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Dragons


These huge lizardy monsters are part of every mythology on the planet. At times described as feathered serpents (as in the Aztec god Quetzatcoatl), at times having pearly bodies, dancing in the sky among the clouds (as presented in many traditional Chinese folktales), at times described as cunning beasts with wriggling bodies, membranous winds and skin as thick as armor (as they are most traditionally presented in Nordic myths), dragons are part of our collective culture and tales.


In tales from Europe, dragon are fire-breathing beats, that guard hoards of treasure with incomparable jealousy and greed, a trait that has made them the essential big beast of fantasy fiction, ranging from the hideous worm-like creatures of medieval romance to the loyal and helpful, almost cuddly, companions of such recent novels as Michael Ende's The Neverending Story (1979).


Interestingly, until very recently and with the exception of stories where dragons are bewitched humans, in western literature, dragons are creatures that seem to exist essentially to be killed—by heroes, by angry mobs, by soon to be kings and queens, even by dwarfs and hobbits. From the ancient legends of Perseus, transformed by the arrival of Christianity, to be chased and defeated by St. George, and onward, slaughter has been dragon's common fate.

Modern Fantasy has been quite varied in its use of dragons. Among the works that have used them most memorably are J.R.R. Tolkien's The Hobbit (1937), where Bilbo must confront the dragon Smaug.


Ursula K. Le Guin's A Wizard of Earth Sea (1968) and in fact the entire of the Earthsea Saga, where dragons are wise, born from and keepers of the True Speech, the language that made the world.


Gordon R. Dickinson's The Dragon and The George, where a modern scientist projects his consciousness of into the body of a humorous dragon to find his missing fiance.


Melanie Rawn's Dragon Prince (1988), where the dragons are tamed.


Dragons had also invade children's literature, from Cressida Cowell's How to Train Your Dragon (2003), where a Viking boy learns what makes a dragon tick, to Christopher Paolini's Eragon (2001), where dragons imprint on Elves and Humans to become inseparable companions and fight for justice.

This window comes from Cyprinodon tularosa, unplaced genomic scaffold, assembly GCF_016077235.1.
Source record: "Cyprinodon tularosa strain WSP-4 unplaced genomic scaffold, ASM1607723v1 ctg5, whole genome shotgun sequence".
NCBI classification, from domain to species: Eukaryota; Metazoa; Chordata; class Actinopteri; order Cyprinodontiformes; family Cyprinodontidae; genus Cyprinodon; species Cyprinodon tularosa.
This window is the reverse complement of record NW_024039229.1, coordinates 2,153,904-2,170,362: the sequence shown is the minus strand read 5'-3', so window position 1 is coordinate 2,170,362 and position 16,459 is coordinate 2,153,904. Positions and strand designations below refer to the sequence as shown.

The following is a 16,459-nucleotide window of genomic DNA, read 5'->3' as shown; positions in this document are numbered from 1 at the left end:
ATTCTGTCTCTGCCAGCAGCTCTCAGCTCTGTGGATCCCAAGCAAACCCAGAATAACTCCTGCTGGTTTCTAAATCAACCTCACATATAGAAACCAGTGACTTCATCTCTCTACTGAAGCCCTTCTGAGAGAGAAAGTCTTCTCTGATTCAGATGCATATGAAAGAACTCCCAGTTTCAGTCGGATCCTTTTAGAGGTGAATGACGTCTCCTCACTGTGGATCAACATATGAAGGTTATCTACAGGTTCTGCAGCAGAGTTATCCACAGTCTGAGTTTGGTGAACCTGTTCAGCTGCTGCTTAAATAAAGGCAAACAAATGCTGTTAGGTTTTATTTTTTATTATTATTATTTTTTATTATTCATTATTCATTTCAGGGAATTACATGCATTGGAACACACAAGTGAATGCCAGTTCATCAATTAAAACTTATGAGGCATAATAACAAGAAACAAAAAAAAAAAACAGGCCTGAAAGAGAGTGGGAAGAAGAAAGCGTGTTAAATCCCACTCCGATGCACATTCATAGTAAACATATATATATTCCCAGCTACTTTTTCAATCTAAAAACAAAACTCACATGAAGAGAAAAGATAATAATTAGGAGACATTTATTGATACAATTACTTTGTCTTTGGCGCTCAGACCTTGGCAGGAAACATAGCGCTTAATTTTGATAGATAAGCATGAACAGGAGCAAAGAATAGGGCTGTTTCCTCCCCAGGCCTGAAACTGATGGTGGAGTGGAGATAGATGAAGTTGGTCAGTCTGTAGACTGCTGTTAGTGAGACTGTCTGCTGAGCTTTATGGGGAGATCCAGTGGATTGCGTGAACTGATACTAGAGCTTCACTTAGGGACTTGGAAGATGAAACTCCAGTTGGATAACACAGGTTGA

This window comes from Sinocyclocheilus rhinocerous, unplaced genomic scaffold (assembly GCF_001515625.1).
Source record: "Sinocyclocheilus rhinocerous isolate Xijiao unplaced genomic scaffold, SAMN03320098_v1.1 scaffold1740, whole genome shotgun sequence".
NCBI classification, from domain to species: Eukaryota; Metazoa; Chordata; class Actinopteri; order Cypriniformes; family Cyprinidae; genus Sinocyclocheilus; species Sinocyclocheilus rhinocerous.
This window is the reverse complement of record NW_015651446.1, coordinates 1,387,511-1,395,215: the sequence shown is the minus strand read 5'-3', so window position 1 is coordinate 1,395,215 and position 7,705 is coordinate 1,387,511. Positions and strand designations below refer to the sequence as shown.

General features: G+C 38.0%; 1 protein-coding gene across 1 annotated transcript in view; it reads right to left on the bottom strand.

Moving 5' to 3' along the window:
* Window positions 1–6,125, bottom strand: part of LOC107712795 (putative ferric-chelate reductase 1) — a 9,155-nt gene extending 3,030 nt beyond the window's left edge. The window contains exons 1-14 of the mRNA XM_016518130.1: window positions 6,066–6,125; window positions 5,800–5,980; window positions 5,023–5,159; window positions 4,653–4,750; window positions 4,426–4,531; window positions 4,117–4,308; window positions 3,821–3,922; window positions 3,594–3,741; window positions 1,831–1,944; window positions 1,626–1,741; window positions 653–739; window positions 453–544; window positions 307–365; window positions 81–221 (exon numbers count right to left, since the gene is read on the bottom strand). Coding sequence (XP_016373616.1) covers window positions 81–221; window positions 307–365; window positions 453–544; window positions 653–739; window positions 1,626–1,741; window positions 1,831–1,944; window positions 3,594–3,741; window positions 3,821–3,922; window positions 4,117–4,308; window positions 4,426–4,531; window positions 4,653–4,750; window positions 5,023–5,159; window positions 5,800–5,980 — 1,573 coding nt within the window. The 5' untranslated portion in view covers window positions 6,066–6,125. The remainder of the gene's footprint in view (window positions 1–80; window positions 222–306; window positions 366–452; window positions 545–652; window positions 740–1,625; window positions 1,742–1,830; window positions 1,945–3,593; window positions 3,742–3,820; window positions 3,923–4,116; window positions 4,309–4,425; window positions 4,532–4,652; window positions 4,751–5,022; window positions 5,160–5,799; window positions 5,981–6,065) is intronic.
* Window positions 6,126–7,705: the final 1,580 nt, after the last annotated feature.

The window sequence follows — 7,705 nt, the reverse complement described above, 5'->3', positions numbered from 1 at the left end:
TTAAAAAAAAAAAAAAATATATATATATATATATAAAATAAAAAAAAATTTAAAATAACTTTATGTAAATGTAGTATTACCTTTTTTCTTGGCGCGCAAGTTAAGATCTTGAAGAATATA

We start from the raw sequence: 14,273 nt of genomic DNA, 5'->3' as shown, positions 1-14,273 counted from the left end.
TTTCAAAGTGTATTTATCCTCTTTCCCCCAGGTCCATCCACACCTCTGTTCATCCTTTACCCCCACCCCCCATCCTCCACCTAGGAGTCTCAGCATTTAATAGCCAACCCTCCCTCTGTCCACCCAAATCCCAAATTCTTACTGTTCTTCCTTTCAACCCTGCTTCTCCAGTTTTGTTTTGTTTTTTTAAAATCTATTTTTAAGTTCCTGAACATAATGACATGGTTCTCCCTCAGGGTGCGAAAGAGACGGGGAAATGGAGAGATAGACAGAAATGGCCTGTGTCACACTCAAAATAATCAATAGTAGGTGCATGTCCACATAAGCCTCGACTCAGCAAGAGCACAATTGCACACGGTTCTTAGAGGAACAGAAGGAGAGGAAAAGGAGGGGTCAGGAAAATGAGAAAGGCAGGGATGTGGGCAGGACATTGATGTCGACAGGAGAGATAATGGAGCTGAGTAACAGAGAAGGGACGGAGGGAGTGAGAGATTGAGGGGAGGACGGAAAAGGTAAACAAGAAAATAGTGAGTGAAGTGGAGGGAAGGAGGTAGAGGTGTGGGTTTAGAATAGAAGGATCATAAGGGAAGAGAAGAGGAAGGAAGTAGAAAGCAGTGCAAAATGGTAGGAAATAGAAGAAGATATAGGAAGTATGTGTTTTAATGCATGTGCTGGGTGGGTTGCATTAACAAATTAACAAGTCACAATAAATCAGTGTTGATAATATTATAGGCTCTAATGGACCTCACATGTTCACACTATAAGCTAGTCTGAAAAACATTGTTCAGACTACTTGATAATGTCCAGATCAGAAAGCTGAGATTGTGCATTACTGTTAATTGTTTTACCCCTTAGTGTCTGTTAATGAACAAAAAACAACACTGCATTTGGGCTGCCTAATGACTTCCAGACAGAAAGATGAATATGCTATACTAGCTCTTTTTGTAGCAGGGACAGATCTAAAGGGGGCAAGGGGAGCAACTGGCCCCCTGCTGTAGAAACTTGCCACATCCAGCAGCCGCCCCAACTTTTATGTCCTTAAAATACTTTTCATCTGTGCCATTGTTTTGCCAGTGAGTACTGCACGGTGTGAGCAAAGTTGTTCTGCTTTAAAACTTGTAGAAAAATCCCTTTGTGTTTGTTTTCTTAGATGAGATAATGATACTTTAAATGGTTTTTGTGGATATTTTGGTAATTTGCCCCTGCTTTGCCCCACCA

Outside literature, dragons are among the most popular and enduring of the world's mythical creatures. We don;t know exactly when or where stories of dragons first emerged. However, enormous flying serpents are described in ancient Sumerian texts, and thousand-of-years old records exist depicting dragon-like creatures all over Europe, Asian and the Americas. It seems that whether inspired by living beast, fossils, and /or our instinctive fear of reptiles, as humans moved around the planet, discovering new places and settling down, the huge winged lizards moved along with them crowding their imaginations and stories.


However, with the arrival of Christianity, dragons as an important element of indigenous mythologies, were assimilated, taking on a decidedly sinister interpretation, associated with the Serpent in Paradise and the Original Sin, they came to represent Satan.


All through Europe, in medieval times those who couldn't read (which was most of the people) got whatever the knew about dragons from their local church, hence from the Bible. It's likely that at that time most Christians believed in the literal existence of dragons. From the massive Leviathan described in detail in the Book of Job, chapter 41:

"Its back has rows of shields tightly sealed together; each is so close to the next that no air can pass between. They are joined fast to one another; they cling together and cannot be parted. Its snorting throws out flashes of light; its eyes are like the rays of dawn. Flames stream from its mouth; sparks of fire shoot out. Smoke pours from its nostrils as from a boiling pot over burning reeds. Its breath sets coals ablaze, and flames dart from its mouth."

To the one beast killed by St. George. The legend of Saint George and the Dragon—clearly a narrative with pre-Christian origins in legends such as Jason and Medea and Perseus and Andromeda—describes the real-life St George (who died ca. 300) taming and slaying a dragon that demanded human sacrifices and thereby rescuing the princess chosen as the next offering.

Nonetheless, is important to understand that part of the success of these myths comes from the fact that the belief in dragons was based not just in legend but also in what it was for millennia considered as hard evidence of their existence: Fossils. Before we understood extinction and evolution as part of Earth's history, one really knew what to make of the giant bones that were occasionally unearthed around the globe. Flying serpents of gigantic proportions, capable of hiding from view but also powerful were creatures that seems to fit the evidence at hand, so it was easy for early humans to turn dinosaurs and many other species into dragons.

References:

-Pringle, D. (Ed). 2006. The Ultimate Encyclopedia of Fantasy. Carlton.


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